While the dealers dotted around Mayfair and St James’s are likely to have begun to reopen by the time you read this, London – like all major cities – will be rather quieter this summer. It therefore makes sense that London Art Week, the twice-yearly event that encourages the dealers and auction houses to put on their most enticing exhibitions to appeal to the dedicated connoisseur and passers-by alike, is creating an online platform for its participants. And while this has encouraged galleries to create digital presentations, some of them for the very first time, it’s clear that the balance between the digital and the physical is something each gallery has had to find for themselves.
Stephen Ongpin Fine Art is putting on a show called ‘Drawn to Nature: Flora and Fauna from the 16th Century to the Present Day’, which will be hung in Mason’s Yard and available to view by appointment, but will also be filmed, Stephen Ongpin says, ‘to bring the gallery experience to our clients who aren’t able to visit in person’. While Ongpin, who is the chairman of London Art Week, says that virtual viewing ‘is by no means a substitute for the real thing’, he’s also clear that it’s an opportunity for the event ‘to go beyond the confines of Mayfair and St James’s and to spread the word internationally’. Among the highlights of the some 45 works he will be showing are two drawings, of a globe artichoke and some clove pinks, by the Huguenot artist and explorer Jacques Le Moyne de Morgues. The wonderfully crisp drawings are among the earliest known botanical illustrations by a named artist.
Steven Spurrier may not be a household name, but at the height of his career his drawings of current events for the Illustrated London News were seen by millions. Deciding not to go into the family trade of silversmithery, Spurrier went to art school instead and had moderate success as an academic painter, but nothing to compare to his attainment as a commercial illustrator after the First World War. Matthew Hall of Panter & Hall, which handles the artist’s estate, confesses to a soft spot for Spurrier’s extremely free sense of line (‘no faffing about with a second or third line,’ he says admiringly) and ability to sketch seemingly anything – and anyone – on the spot. Spurrier’s delight in performance and spectacle – his great friend Laura Knight introduced him to the circus, which remained a lifelong enthusiasm – can be seen in a watercolour called Cabaret.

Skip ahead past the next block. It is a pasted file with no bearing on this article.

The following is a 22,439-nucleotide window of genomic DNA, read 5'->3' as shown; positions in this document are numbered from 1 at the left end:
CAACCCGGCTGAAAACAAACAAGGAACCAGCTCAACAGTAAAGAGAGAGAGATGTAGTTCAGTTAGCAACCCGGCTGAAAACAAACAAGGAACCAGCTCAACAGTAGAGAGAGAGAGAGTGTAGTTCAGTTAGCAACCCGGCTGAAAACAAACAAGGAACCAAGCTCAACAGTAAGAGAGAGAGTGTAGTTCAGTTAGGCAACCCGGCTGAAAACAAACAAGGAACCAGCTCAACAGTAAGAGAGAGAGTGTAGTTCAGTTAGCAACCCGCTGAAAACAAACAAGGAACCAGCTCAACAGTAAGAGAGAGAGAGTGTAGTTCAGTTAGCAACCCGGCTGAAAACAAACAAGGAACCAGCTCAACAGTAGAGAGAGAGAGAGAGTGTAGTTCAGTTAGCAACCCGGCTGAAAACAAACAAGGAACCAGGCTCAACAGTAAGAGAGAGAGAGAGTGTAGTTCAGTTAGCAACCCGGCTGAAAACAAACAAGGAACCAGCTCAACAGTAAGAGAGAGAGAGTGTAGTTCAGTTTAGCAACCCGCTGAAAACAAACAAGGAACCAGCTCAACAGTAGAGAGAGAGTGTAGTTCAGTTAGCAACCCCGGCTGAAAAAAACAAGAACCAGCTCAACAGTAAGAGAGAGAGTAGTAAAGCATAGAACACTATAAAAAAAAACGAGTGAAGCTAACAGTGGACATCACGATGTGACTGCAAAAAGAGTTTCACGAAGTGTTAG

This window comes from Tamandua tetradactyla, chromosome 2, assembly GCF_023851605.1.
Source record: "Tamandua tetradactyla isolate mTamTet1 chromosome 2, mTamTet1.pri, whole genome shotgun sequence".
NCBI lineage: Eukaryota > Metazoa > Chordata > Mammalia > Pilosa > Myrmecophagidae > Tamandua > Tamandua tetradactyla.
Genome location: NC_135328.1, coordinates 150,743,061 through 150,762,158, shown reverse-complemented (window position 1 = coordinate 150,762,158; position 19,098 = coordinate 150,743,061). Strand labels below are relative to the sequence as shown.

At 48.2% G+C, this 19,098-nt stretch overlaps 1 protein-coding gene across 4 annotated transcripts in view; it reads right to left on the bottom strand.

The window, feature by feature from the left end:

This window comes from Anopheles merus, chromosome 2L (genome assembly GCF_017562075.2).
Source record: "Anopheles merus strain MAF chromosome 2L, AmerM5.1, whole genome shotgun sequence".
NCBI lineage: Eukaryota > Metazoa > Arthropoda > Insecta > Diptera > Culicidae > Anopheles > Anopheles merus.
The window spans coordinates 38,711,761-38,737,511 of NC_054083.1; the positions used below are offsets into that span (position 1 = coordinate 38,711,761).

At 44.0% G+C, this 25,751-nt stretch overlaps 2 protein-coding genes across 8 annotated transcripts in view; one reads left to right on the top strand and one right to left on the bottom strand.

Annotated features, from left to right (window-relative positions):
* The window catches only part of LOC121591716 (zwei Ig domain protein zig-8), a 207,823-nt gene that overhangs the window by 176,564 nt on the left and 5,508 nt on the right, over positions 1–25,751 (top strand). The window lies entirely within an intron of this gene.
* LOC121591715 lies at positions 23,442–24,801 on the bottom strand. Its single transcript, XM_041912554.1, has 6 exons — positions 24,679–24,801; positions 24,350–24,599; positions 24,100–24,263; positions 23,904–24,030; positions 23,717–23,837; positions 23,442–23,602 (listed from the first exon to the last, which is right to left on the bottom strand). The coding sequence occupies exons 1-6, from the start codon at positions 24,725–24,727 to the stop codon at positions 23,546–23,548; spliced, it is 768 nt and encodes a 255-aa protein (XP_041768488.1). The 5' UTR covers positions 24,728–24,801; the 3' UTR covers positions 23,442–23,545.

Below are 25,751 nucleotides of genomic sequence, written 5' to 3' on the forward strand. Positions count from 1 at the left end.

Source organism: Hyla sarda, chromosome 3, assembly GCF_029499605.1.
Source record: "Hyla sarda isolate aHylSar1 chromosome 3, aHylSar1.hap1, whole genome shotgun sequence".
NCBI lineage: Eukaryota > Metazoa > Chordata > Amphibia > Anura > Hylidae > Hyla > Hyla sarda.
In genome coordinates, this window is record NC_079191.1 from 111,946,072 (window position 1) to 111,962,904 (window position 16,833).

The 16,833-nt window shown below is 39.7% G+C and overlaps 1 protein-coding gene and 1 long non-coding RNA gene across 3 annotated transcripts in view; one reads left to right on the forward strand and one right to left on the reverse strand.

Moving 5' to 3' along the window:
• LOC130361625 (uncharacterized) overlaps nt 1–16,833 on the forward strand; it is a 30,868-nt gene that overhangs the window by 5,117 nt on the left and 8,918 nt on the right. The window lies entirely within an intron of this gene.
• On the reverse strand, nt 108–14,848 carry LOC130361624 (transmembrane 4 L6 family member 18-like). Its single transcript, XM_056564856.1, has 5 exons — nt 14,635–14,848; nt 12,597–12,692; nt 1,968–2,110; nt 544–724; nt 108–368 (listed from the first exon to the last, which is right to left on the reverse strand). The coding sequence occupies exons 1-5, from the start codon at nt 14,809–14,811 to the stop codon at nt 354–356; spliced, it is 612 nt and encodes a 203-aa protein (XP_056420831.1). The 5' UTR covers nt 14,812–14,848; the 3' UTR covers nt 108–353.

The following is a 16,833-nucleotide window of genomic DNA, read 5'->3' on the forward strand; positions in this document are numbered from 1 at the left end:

The pleasures of staying in, as opposed to those of going out, seem understandably to be on the minds of some of the galleries taking part. In ‘Art and the Domestic Space’, Trinity Fine Art presents a 17th-century portrait and two marble busts of members of the Corsi family, who displayed these in a family villa. Meanwhile, Georg Laue Kunstkammer and Stuart Lochhead Sculpture are presenting, at the latter’s gallery, ‘The Studiolo: Renaissance to Modern’ (the studiolo was where a Renaissance collector would keep their most private objects). Among the artworks that will give you plenty to think about are a pair of candlesticks made of turned bone and a silver memento mori medallion, made by Jan de Vos.
London Art Week is at various venues in Mayfair and St James’s from 3–10 July.
From the June 2020 issue of Apollo. Preview and subscribe here.
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